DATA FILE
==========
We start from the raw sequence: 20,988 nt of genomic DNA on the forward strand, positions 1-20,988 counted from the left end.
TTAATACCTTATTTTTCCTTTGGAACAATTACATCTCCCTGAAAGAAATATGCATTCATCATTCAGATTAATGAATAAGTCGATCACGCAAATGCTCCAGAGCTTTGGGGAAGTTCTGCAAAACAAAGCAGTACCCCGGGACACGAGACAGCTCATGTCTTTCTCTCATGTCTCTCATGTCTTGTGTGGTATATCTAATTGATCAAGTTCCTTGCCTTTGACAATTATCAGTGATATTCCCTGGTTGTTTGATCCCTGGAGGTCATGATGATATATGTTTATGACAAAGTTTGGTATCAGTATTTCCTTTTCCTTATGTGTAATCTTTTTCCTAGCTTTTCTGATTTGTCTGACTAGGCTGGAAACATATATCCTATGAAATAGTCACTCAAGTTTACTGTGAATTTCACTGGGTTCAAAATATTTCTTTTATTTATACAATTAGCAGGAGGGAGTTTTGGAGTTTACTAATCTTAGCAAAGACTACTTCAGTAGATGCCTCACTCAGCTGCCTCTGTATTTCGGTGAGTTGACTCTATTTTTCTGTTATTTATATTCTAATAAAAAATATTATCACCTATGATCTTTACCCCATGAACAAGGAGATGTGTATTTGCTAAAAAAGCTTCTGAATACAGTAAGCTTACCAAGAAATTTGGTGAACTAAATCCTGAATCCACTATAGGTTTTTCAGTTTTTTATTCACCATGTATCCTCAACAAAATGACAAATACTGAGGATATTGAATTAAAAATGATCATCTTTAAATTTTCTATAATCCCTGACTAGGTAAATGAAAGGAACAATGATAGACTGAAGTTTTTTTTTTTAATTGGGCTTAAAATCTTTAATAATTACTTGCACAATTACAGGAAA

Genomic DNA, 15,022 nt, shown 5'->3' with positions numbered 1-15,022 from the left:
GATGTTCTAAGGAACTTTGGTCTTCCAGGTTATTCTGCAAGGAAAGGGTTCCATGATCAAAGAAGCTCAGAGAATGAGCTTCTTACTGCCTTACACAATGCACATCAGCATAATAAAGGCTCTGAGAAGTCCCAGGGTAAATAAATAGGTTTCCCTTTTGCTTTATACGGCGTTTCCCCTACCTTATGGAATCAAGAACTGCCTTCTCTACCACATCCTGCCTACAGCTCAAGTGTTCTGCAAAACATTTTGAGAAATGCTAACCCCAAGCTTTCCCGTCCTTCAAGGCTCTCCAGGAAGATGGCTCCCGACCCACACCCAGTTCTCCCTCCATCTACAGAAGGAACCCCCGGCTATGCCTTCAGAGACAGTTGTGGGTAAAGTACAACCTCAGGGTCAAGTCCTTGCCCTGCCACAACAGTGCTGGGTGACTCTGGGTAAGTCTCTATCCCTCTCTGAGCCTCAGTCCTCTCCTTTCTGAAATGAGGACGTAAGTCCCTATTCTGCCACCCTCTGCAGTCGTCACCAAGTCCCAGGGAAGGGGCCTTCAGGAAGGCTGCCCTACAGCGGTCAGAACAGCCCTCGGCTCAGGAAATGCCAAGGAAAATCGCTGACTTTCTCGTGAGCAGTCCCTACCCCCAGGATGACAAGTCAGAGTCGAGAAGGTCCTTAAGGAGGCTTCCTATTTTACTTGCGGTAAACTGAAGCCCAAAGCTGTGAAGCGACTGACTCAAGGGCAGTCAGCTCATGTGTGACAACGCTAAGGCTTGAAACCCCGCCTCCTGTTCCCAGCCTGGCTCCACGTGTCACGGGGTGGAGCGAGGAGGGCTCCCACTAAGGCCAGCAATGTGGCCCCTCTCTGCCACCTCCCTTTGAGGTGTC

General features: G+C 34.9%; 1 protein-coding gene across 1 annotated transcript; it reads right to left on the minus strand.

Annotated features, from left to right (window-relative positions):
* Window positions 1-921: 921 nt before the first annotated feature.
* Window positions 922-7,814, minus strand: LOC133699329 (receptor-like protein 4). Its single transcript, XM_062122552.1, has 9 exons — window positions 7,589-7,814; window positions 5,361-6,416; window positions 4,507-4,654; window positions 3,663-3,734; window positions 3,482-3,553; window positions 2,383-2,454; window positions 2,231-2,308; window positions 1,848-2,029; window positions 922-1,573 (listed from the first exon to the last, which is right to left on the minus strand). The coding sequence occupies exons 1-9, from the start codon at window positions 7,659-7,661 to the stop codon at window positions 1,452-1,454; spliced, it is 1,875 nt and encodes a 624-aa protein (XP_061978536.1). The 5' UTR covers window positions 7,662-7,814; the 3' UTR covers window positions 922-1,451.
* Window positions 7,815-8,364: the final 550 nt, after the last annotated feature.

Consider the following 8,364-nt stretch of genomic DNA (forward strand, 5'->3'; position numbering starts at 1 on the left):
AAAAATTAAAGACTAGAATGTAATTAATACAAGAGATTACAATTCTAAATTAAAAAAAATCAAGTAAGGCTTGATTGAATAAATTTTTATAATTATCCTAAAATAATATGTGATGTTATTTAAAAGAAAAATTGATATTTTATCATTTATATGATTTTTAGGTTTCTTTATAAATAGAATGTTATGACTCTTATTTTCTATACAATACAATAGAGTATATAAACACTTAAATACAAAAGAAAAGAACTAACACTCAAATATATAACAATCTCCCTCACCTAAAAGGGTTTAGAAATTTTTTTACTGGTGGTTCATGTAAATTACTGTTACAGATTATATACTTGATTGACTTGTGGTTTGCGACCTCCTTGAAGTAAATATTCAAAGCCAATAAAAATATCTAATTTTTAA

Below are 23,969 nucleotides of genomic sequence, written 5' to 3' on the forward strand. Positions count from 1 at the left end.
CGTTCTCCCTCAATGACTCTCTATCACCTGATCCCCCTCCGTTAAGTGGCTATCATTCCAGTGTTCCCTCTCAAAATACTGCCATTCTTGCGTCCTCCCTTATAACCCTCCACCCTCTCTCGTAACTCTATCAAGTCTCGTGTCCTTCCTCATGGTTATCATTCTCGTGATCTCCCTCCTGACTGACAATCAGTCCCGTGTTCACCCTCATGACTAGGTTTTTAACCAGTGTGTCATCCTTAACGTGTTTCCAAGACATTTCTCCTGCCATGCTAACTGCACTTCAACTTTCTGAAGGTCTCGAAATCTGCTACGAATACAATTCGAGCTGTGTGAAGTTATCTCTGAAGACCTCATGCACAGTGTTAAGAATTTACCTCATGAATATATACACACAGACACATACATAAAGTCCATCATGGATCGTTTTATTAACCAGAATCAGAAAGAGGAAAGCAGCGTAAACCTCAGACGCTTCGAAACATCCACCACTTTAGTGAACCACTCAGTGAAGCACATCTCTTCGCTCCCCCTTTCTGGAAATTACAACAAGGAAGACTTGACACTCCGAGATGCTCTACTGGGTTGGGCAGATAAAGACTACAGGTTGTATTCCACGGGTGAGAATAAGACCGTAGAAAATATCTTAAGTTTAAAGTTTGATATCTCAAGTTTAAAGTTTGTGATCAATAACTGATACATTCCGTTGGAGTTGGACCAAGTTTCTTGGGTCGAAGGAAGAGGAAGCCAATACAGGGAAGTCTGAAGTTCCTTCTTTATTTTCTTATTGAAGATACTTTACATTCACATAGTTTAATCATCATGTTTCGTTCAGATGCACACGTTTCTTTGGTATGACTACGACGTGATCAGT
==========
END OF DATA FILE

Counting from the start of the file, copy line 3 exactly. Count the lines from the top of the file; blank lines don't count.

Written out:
Genomic DNA, 15,022 nt, shown 5'->3' with positions numbered 1-15,022 from the left: